DOTmed Home MRI Oncology Ultrasound Molecular Imaging X-Ray Cardiology Health IT Business Affairs
News Home Parts & Service Operating Room CT Women's Health Proton Therapy Endoscopy HTMs Mobile Imaging
SEARCH
Endroit courant :
>
> This Story


Ouverture ou Registre to rate this News Story
Forward Printable StoryPrint Comment

 

 

Business Affairs Homepage

Varian acquires Noona Healthcare Gains mobile service app that captures PROs

Philly leads US cities in need of radiologists Shortages continue to leave radiologists in high demand

Siemens Healthineers holds grand opening of new Erlangen HQ Continuing its 140 year presence in the city

Does GE CEO move cast doubt on healthcare spinoff? Industry analysts weigh in on how this could change the game plan

Mass imaging exam cancellations by VA puts veterans lives at risk Medically needed scans reportedly removed from schedule to reduce backlog

Healthcare has a serious problem with wasted spending How supply chain can hold the key to more efficient hospital finances

Hologic to acquire Focal Therapeutics for $125 million Furthering its expansion into the breast conservation surgery market

GE CEO Flannery is out as Culp Jr. named chairman and CEO The latest shake-up in a year full of transitions

China tariffs now hit $4.7 billion worth of U.S. medical devices AdvaMed warns that things could get worse before they get better

Samsung in talks with Nipro for medical device division sale May sharpen focus on diagnostic imaging solutions

Study finds majority of U.S. radiologists practice as generalists

par John W. Mitchell , Senior Correspondent
Until recently, the makeup of the U.S. radiology workforce was, at best, an educated guess. But a just-published study online by Radiology using insurance claims data has put a specific number on practice patterns: some 55.3 percent of U.S. radiologists practice predominantly as generalists.

“There’s a lack of objective data about the subspecialization of the national radiologist workforce. It’s largely been done with surveys and opinion, with no consistent definition of what is a generalist or a subspecialist,” Andrew B. Rosenkrantz, M.D., professor, director of Health Policy at New York University Langone Health, and one of the researchers, told HCB News. “So, we did this to take a transparent, reproducible and objective approach.”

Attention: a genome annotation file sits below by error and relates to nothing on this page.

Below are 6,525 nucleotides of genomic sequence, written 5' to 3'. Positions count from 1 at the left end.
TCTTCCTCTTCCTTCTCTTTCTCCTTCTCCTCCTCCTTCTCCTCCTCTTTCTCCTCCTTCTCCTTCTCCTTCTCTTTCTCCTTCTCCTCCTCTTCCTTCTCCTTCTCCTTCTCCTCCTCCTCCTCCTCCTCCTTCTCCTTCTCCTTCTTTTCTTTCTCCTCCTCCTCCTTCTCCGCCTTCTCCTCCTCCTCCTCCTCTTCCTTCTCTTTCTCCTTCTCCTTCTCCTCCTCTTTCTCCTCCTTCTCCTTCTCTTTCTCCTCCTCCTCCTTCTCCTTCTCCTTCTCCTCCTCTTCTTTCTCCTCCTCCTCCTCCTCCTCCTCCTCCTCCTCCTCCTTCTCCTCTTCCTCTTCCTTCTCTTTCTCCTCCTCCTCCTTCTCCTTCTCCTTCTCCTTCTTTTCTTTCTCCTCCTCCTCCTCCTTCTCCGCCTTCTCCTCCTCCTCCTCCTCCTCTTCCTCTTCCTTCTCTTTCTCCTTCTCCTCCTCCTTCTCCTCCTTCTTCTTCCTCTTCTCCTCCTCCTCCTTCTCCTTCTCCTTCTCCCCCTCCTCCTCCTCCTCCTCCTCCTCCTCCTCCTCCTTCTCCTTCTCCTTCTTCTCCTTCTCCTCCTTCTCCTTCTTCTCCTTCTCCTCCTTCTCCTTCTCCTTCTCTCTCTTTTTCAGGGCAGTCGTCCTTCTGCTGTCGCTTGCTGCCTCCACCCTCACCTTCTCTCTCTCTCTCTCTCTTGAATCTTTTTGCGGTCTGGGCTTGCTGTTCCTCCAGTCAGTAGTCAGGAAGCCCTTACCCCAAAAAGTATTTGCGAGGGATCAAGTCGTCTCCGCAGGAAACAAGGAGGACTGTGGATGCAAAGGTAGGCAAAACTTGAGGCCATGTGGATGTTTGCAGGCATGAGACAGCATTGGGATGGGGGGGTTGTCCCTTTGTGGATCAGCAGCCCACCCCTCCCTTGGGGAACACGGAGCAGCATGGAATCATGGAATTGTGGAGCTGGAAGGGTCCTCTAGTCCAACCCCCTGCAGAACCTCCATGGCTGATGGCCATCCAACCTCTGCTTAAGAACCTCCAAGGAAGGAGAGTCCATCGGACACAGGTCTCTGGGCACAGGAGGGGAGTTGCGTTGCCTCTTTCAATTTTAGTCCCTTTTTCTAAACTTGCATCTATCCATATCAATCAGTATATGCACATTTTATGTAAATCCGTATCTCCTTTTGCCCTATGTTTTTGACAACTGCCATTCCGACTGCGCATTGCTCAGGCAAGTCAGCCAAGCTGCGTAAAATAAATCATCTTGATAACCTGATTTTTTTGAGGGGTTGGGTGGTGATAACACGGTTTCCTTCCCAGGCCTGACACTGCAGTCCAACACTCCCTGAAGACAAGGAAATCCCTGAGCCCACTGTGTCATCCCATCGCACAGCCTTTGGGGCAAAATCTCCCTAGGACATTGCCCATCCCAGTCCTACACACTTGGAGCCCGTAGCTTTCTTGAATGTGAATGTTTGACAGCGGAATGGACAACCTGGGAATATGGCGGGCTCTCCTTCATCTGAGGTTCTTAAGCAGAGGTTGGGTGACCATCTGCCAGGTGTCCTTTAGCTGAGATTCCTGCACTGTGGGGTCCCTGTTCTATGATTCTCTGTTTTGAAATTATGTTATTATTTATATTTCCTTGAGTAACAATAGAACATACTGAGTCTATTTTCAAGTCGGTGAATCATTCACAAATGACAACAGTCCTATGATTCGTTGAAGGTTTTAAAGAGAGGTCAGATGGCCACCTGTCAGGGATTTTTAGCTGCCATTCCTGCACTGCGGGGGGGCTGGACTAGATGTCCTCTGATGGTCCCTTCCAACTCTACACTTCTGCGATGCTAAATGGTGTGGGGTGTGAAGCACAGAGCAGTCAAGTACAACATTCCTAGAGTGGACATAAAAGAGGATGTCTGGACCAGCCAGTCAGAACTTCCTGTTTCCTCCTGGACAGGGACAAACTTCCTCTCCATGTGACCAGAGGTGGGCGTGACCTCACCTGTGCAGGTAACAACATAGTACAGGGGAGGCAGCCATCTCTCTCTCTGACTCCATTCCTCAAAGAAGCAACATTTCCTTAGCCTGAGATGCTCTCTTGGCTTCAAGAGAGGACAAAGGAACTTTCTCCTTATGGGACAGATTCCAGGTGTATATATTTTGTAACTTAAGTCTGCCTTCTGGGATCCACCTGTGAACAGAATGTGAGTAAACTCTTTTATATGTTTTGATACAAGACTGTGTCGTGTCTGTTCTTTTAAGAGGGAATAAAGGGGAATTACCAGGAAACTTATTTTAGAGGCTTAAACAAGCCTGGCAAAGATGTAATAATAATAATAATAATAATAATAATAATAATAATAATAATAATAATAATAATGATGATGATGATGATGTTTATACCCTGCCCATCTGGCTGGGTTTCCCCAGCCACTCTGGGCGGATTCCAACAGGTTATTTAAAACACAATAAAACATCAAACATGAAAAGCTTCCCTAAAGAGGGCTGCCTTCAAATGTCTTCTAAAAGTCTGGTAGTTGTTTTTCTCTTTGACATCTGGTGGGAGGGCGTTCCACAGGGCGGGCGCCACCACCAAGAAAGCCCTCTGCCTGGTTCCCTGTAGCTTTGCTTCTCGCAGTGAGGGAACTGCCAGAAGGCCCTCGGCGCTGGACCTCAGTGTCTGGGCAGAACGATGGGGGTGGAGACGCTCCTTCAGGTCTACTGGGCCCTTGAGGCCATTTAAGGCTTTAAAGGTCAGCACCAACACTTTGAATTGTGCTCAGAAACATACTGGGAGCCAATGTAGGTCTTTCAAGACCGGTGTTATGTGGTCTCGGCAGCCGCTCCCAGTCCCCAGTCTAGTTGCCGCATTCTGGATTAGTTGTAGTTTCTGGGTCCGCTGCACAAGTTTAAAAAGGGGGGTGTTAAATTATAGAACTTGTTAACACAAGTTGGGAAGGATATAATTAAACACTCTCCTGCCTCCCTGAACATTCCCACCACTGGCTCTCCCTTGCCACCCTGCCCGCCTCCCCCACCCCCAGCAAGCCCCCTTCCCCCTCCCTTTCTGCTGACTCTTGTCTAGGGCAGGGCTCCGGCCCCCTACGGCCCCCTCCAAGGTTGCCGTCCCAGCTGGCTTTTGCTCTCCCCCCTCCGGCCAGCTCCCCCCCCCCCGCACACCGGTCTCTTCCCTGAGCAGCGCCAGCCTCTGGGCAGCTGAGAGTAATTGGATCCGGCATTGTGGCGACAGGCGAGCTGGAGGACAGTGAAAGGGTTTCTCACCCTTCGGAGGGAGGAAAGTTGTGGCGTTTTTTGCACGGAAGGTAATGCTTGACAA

Story Continues Below Advertisement

RaySafe helps you avoid unnecessary radiation

RaySafe solutions are designed to minimize the need for user interaction, bringing unprecedented simplicity & usability to the X-ray room. We're committed to establishing a radiation safety culture wherever technicians & medical staff encounter radiation.



According to Rosenkrantz, there has been as an emphasis in recent years on how more radiologists are becoming subspecialists, but the study found a little more than half of radiologists are generalists. According to the study, a generalist was defined as a radiologist who dedicated less than 36 percent of their practice to any one subspecialty.

The study findings were based on an analysis of 33,090 radiologists who billed for professional services between 2012 and 2014. In the database, the radiologists relied on a validated classification system to assign relative value units (RVUs) to seven subspecialties. Radiologists who billed more than half of their work in subspecialty areas were defined as subspecialists.

“We can’t lose sight of the preponderance of generalist radiologists. They are still important and vital in today’s radiologist workforce market,” said Rosenkrantz. ”I think radiologists in training can be aware of these findings. We highlighted a large number of trends related to the radiologist workforce that, to our knowledge, have not been previously highlighted.”

The study found that academic status, group practice size, geographic location of a practice and years in practice can determine which career track a radiologist follows. For example, the study revealed that nuclear medicine physicians tend to have more years in practice, while cardiac-thoracic imaging specialists tend to specialize earlier in their careers.

The six leading radiology subspecialties, according to the billing data, are neuroradiology, breast, abdominal, vascular and interventional, musculoskeletal and nuclear medicine.

“Some of (the findings) may challenge previously held views, as we’ve built this as a model to use claims data to look at radiologists,” said Rosenkrantz.

Back to HCB News
  Pages: 1

Business Affairs Homepage


You Must Be Logged In To Post A Comment

Publicité
Développez la notoriété de votre marque
Enchères + Ventes Privées
Obtenir le meilleur prix
Acheter des équipement / pièces
Trouver le meilleur prix
Infos du jour
Lire Les dernières nouvelles
Annuaire
Consulter tous les utilisateurs DOTmed
Éthique concernant DOTmed
Voir notre programme d'éthique
L'or partie le programme de fournisseur
Recevoir des demandes PH
Programme de marchand de service d'or
Recevoir des demandes
Fournisseurs de soins de santé
Voir tous les outils des HCP (abréviation pour les professionnels de la santé)
Les travaux/Formation
Trouver / combler un poste
Parts Hunter +EasyPay
Obtenir des devis de pièces
Certification Récentes
Voir les utilisateurs récemment certifiés
Evaluation Récentes
Voir les utilisateurs récemment certifiés
Central de location
Louer de l’équipement à moindre prix
Vendre des équipements / pièces
Obtenir le maximum d'argent
Service le forum de techniciens
Trouver de l'aide et des conseils
Simple demande de propositions
Obtenir des devis pour des appareils
Expo Virtuelle
Trouver des services d'appareils
L'Access et l'utilisation de cet emplacement est sujet aux modalités et aux conditions du notre de nos MENTIONS LEGALES & DONNEES PERSONELLES
Propriété de et classe des propriétaires DOTmedà .com, inc. Copyright ©2001-2018 DOTmed.com, Inc.
TOUS DROITS RÉSERVÉS